Long linear grooves are cut into the mesas near two present-day pueblos. Contact with these grooves is reported to help diagnose sickness in curing ceremonies, to help people to regain their strength and to help persons 'to cease yearning for the dead or absent and to keep them from returning in their dreams' (Parsons, 1939, p. 449). There are many references to running in Pueblo ceremony and myth, sometimes on north-south roads (Parsons, 1925, p. 119) and sometimes symbolic of emergent events on north-south parallel courses (Dutton and Marmon, 1936, p. 12); and in certain instances on ritually swept east-west tracks to aid the journey of the sun (Parsons, 1939, p. 547).
In several reports, canyons or deep holes are seen in myths or in the actual topography as leading to the shipapu (E. R. Hart, unpublished manuscript). Symbolic ladders connect with the underworld (Bunzel, 1932b, pp. 589, 590; Cushing, 1979, p. 132). At one Keresan Pueblo, the shipapu is described as (Lange, 1959, p. 416) 'the Lagune... to the north, beyond the "Conejos". . . very round and deep. Many streams flow into it, but it has no issue. Out of this Lagune came forth the Indians and in it dwells "Te-tsha-aa", our mother... The good ones return to her.'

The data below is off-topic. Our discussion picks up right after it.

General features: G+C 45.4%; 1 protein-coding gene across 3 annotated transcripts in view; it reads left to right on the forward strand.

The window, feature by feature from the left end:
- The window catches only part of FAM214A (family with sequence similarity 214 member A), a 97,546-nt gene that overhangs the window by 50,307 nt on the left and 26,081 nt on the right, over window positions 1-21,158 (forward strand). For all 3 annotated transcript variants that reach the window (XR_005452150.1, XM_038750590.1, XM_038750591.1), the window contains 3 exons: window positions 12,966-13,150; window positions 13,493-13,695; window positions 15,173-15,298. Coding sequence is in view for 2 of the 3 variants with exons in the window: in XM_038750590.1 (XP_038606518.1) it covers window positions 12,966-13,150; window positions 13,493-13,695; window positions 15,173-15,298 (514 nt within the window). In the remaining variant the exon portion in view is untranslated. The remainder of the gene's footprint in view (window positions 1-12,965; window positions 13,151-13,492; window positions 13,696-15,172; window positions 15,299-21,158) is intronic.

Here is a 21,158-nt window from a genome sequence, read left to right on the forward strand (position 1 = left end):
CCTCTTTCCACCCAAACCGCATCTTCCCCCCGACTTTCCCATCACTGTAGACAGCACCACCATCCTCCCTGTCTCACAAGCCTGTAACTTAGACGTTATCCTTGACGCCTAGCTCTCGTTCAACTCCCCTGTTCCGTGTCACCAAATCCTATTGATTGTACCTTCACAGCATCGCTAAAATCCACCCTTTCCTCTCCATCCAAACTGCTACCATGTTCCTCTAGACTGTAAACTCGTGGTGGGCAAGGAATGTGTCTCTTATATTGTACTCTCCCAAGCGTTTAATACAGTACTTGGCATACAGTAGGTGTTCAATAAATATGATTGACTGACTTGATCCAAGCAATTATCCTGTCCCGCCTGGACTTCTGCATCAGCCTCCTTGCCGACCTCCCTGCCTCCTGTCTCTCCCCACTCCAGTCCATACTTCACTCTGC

The 'middle place', so important in Pueblo cosmology, is seen as the place of the convergence of the cardinal directions and the nadir and zenith directions (Ortiz, 1972, p. 142). Where these directions join is the sacred center for Pueblo people. This place is sometimes symbolically conveyed in the joining of ritual roads at the pueblo center (Goldfrank, 1962, p. 47). It is interesting to note that the cardinal directions in the Chaco architecture, and the north-south axis of the Great North Road, merge at a central ceremonial complex of the vast Chaco cultural province, Pueblo Bonito.